They all go to the same schools, hang out together, and only talk to each other. I was and still am not invited to their group. As a result, I have and still would like to leave my church as an adult. There have been times where there have been youth retreats and I have been left alone unable to go anywhere because of our buddy system. And at the same time, I’ve been told over and over again that I need to find some good Christian friends. I finally found one this year, and it’s done incredible things for my faith. I also use a lot of resources online…which is good but it misses human interaction. Because of this, I feel that I do have a lack of trust within my community. It’s very difficult for me to be open to making friends or talking to people within the church because I know how much others have ignored me.
What I have learned is not to give much away, like Carson said with levels 1 and 2. This viewpoint has led me to never actually getting past level one.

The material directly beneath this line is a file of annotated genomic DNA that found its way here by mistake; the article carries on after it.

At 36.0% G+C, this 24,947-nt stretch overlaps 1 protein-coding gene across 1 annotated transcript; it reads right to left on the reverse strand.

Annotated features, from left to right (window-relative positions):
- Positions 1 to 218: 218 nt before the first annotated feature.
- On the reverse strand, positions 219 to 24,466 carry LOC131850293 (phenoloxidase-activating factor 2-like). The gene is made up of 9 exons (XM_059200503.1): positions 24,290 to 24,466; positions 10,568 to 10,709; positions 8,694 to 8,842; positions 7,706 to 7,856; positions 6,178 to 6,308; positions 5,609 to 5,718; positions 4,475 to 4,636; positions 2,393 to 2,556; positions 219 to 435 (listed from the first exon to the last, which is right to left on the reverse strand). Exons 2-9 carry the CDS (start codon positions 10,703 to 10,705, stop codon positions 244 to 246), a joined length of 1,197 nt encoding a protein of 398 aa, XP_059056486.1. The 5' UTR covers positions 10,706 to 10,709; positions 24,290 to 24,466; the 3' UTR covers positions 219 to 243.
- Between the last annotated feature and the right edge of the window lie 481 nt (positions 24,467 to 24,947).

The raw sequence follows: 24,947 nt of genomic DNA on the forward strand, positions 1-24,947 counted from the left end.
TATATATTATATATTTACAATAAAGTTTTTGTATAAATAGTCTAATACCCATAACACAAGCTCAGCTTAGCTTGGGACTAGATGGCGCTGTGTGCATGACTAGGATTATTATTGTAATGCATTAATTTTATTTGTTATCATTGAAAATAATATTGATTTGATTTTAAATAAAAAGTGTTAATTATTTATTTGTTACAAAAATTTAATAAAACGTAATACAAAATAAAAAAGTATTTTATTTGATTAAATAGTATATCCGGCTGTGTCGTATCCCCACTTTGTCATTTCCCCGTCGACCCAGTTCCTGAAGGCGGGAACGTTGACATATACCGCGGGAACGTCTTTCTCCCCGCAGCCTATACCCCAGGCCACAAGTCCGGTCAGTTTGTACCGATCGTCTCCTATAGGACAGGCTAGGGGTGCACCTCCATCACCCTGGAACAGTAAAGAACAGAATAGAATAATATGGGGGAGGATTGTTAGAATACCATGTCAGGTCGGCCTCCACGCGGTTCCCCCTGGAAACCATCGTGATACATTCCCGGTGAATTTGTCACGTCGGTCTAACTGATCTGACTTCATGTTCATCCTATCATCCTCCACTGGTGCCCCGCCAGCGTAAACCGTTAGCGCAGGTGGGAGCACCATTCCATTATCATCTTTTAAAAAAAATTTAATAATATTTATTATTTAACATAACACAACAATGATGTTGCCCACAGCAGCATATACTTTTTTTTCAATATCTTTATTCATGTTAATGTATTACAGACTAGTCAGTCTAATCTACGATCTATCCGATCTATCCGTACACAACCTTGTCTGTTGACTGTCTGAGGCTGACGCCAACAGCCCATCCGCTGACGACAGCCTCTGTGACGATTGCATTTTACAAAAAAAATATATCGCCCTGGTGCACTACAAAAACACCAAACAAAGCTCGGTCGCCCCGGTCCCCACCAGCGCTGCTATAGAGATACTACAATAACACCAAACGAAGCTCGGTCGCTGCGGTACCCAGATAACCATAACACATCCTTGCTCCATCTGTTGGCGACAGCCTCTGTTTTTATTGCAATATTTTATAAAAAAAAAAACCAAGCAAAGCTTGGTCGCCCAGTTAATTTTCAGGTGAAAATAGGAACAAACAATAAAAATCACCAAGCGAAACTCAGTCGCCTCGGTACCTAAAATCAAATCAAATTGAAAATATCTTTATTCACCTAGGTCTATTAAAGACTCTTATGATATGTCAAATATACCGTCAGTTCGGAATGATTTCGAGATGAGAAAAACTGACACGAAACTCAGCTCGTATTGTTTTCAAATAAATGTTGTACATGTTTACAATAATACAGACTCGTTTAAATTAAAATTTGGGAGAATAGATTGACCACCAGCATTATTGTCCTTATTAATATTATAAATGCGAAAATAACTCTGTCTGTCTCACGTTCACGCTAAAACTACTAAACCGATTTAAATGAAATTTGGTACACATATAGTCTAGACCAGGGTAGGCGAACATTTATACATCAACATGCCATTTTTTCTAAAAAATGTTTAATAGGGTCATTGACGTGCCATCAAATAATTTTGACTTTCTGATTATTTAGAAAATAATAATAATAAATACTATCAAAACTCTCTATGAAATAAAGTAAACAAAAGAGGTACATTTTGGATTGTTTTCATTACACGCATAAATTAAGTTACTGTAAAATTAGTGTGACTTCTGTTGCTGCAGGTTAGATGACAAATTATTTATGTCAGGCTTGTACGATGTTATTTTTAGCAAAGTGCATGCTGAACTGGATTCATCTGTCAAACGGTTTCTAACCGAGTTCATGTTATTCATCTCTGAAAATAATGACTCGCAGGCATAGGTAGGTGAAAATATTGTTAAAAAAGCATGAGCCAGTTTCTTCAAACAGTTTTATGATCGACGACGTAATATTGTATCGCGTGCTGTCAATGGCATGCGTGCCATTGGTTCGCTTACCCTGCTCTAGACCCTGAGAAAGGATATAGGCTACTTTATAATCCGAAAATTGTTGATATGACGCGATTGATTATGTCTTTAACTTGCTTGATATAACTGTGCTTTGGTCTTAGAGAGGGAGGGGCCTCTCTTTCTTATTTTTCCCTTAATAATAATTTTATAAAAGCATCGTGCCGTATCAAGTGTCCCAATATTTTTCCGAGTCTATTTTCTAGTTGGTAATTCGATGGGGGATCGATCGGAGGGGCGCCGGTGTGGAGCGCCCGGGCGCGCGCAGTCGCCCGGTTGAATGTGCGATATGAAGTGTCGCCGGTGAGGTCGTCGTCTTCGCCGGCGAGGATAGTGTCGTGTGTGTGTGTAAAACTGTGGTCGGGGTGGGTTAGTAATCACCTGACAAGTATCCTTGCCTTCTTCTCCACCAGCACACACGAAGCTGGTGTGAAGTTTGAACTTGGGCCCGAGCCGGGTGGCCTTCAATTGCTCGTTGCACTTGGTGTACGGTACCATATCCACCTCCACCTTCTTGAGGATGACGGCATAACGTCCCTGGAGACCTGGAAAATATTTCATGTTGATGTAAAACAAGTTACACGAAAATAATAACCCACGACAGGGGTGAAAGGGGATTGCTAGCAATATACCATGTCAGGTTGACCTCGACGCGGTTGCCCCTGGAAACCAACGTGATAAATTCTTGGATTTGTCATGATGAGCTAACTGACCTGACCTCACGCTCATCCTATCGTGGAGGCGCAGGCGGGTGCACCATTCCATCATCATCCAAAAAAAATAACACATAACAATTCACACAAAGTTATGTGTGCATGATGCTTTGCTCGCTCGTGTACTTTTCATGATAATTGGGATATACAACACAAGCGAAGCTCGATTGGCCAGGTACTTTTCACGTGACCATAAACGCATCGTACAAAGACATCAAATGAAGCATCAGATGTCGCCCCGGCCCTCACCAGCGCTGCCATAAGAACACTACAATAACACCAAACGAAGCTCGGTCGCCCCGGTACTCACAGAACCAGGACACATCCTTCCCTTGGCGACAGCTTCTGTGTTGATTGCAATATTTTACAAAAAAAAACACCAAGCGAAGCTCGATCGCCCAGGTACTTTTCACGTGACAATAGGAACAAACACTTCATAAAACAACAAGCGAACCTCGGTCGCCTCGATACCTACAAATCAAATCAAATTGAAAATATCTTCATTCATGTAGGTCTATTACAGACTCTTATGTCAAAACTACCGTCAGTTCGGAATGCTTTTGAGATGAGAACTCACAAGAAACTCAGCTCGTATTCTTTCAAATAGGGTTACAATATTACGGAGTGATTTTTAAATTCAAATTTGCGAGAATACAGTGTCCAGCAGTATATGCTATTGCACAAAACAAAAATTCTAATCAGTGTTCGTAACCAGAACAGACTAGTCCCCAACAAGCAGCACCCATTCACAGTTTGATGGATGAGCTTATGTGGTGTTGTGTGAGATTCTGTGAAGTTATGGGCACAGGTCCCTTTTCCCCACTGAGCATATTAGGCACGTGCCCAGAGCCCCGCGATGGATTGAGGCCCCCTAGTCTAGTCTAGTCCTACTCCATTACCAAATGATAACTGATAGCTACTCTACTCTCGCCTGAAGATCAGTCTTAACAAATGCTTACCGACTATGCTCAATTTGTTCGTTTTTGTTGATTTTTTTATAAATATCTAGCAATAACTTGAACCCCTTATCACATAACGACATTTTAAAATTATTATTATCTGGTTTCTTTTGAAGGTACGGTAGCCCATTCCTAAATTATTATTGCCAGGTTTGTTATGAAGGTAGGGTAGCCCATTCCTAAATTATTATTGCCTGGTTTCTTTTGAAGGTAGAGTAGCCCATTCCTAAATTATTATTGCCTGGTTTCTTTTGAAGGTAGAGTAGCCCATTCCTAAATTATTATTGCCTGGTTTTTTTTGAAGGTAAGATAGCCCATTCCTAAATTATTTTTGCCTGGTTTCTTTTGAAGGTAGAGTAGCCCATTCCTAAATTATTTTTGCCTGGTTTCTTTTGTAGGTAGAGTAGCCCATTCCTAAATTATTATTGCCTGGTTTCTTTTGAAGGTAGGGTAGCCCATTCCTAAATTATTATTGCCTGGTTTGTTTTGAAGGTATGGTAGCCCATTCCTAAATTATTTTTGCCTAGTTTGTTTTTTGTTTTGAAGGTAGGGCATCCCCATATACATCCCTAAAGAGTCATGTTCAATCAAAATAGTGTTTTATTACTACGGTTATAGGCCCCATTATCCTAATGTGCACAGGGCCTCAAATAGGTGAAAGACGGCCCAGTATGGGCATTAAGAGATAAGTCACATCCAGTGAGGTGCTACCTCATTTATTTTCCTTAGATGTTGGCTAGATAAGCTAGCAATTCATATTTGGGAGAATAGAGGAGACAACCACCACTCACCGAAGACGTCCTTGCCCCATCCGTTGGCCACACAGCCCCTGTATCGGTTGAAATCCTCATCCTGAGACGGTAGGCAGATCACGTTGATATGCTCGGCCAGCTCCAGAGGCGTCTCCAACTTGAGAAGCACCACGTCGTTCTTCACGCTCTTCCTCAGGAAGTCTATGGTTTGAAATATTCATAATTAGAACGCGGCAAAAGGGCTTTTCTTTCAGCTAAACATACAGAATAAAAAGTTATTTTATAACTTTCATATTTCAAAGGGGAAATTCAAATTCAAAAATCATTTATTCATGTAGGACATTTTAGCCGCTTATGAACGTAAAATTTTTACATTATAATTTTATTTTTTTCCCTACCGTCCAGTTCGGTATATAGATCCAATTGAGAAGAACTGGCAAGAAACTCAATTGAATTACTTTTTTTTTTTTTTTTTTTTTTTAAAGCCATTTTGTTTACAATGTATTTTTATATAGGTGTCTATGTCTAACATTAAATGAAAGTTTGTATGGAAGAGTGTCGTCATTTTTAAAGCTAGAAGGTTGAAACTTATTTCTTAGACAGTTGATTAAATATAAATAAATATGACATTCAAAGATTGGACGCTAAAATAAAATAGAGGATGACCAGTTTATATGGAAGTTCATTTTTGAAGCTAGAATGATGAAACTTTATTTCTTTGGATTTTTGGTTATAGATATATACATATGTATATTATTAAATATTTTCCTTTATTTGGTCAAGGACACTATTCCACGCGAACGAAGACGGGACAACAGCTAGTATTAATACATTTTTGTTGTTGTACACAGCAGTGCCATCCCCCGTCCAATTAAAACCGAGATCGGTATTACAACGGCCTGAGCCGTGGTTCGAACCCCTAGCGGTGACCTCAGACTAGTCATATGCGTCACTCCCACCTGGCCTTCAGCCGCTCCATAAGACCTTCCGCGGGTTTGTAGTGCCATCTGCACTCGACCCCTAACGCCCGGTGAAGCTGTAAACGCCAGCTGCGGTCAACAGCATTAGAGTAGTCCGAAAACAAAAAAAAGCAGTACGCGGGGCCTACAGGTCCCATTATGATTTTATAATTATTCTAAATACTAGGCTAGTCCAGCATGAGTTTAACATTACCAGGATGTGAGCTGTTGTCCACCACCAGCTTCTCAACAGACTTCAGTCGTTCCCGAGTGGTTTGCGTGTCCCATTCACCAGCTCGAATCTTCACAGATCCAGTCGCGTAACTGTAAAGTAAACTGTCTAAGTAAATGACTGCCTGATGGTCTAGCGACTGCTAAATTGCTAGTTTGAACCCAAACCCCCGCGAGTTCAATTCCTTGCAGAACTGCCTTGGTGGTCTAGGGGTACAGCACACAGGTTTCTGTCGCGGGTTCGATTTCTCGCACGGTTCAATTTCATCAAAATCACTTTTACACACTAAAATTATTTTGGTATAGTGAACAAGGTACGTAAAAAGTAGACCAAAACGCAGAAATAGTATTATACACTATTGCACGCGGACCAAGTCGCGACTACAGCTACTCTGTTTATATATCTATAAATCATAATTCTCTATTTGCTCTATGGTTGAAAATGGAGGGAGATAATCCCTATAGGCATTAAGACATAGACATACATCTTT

I can totally understand this feeling after your experience. I am glad you were able to make at least one friend. I pray for healing from all the hurt. One way of looking at the bad experience is that it is God’s protection from even more hurt. If we have extended an olive branch and tried to initiate friendship and there is no response, all I think we can do is try to meet other people. Perhaps, you can bring up some of this with another trusted leader in church who may understand your situation better. And when it comes to which church to attend, the most important thing at least for me is whether its helping my growth in the Lord.


In my years of church attendance, I have experienced the same. I have concluded that most folks don’t want to air what they consider to be their dirty laundry as if the goal of church attendance is to present a wart-free life.